A plan for Berlin and Warsaw to establish a joint repair center in Poland for Ukrainian Leopard 2 tanks fell apart this month amid disagreements over the cost of the work, leaving some damaged tanks to sit unused as they await repair.

German Defense Minister Boris Pistorius traveled to Poland to try and jumpstart the repair center effort, which was originally slated to begin in May. Berlin has since walked away from the deal, and now it appears the work will be done in Germany and Lithuania at a later date.

The U.K. government has been more successful acting unilaterally, inking a $60 million deal with British defense firm Babcock this month to repair Challenger 2 tanks and other combat vehicles donated to Ukraine. The contract “delivers essential support for Ukraine on the battlefield,” Defence Secretary Ben Wallace said in a statement.

The counteroffensive has proven difficult for Ukraine’s forces as they fight their way through dense minefields to reach well-defended Russian trench lines. Those initial assaults have led to some well-publicized losses of U.S.-made Bradley fighting vehicles and hulking mine-resistant troop carriers, along with some damaged German Leopard tanks.

If repairable, getting those vehicles back to the front is at the top of the agenda.

With the repair infrastructure established over the past year, LaPlante said, teams behind the lines are able to “instantly get that information and then we find the fix, and we get it working.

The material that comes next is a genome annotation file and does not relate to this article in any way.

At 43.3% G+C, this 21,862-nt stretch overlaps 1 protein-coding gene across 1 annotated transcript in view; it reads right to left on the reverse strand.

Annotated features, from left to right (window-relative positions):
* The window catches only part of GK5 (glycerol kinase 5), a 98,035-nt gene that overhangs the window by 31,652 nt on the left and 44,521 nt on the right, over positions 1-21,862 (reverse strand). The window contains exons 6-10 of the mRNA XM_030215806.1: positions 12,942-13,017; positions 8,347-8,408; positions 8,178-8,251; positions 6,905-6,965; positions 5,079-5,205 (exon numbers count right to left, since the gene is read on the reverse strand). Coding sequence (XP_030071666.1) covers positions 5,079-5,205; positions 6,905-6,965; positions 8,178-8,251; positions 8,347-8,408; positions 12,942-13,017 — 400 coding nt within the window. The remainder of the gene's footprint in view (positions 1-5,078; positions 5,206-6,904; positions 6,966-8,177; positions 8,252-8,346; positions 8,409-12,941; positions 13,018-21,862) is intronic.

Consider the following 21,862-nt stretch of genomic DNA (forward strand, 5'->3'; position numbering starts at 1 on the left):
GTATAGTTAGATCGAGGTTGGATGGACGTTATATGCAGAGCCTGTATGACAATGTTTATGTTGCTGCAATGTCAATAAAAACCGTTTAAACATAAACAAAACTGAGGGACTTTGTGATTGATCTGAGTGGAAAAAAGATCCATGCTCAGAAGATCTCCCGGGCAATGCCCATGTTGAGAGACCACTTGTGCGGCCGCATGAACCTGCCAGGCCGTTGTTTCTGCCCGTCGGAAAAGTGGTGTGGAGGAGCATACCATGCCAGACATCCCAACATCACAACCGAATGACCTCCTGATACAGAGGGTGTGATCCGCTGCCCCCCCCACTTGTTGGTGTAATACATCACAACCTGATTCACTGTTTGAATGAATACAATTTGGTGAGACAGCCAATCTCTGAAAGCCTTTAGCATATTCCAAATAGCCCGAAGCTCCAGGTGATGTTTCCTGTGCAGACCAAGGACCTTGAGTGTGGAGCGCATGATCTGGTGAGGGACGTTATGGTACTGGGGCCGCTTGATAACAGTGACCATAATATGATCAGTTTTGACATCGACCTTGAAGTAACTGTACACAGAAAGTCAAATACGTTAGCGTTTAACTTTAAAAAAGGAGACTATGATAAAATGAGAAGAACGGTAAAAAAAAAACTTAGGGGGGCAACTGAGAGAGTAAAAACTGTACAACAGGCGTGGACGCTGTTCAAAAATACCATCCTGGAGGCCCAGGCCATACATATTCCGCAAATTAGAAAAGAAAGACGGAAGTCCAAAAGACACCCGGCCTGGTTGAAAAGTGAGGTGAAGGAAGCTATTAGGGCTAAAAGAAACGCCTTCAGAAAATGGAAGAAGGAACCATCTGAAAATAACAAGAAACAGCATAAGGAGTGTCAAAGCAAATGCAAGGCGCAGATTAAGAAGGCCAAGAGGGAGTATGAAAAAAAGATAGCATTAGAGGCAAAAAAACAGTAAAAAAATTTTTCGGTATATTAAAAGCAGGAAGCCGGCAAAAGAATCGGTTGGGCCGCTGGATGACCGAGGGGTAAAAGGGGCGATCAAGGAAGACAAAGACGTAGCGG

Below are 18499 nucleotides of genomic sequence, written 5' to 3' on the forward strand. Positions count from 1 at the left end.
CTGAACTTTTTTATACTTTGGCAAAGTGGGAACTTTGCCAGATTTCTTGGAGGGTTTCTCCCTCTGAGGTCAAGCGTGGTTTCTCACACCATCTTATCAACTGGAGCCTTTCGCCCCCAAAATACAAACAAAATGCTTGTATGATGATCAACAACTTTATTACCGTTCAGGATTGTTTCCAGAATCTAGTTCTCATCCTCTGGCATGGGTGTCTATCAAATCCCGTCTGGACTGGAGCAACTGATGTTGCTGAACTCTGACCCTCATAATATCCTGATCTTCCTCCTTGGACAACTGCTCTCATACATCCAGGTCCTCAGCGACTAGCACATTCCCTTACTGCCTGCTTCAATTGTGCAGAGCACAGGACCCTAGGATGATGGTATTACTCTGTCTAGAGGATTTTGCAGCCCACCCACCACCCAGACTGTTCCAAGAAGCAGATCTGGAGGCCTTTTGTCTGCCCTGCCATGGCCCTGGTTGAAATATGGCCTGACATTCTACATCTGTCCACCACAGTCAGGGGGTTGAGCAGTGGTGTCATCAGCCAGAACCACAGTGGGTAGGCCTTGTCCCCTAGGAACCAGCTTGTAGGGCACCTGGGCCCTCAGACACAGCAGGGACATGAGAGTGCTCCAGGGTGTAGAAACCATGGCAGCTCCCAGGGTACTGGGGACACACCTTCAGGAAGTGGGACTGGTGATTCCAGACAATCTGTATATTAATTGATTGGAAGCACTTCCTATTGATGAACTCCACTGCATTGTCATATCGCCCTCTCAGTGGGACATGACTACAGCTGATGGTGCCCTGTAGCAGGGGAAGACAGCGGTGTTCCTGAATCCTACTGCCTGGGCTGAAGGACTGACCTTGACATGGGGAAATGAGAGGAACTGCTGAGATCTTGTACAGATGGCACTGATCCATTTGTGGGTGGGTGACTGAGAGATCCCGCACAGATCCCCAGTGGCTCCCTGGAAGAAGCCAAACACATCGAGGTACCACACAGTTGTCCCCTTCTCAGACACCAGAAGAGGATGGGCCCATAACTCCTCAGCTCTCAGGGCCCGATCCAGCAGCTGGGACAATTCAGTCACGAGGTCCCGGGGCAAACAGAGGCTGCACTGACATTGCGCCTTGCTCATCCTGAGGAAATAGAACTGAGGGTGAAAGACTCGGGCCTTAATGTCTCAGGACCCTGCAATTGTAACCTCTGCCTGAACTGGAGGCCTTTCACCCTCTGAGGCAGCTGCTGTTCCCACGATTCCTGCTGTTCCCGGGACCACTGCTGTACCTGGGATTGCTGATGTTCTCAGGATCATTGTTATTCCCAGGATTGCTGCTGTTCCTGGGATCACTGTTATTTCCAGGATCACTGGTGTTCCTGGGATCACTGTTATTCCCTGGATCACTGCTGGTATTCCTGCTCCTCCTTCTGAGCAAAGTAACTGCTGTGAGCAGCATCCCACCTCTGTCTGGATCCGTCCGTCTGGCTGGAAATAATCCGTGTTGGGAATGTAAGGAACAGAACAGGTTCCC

“And I really want to give the credit to the Ukrainians, they’re the ones doing it,” he added. “But we’re making sure that they have everything that they need. And if the parts have to come from a country halfway around the world, we make sure we get it to them. So the sustainment is actually most of the work going on right now.”

The U.S. has also translated over 700 technical manuals for donated weapons into Ukrainian, and has canvassed defense firms around the globe in order to secure technical data packages for the systems.

The working group is also holding a series of sessions with defense firms from the U.S. and Europe to understand what more they can do to help both in the short and long term, with a particular focus on how to manufacture more artillery munitions, which the Ukrainians are burning through quickly.

When it comes to the cannons themselves, which are wearing out from constant use, the Ukrainians have taken to using 3D printers to make their own spare parts.

“They’ve been just printing them right there in the country,” LaPlante said. “Initially they were printing them by reverse engineering as best they could, and the fact that it didn’t last as long as the original part, they didn’t care because they got it very quickly.”

For Kyiv, speed is at the forefront of their efforts to keep their brand-new vehicles and weapons in the fight.

Speaking after the Ukraine Defense Contact Group meeting on Tuesday, Joint Chiefs Chair Gen. Mark Milley warned that the counteroffensive is still in its early stages, and “there’s a lot of fighting left to go.”

Standing beside him in the Pentagon, Austin added that Western partners need to keep flowing weapons and support into Ukraine. “Ukraine is fighting for its life,” he said. “The stakes are high.”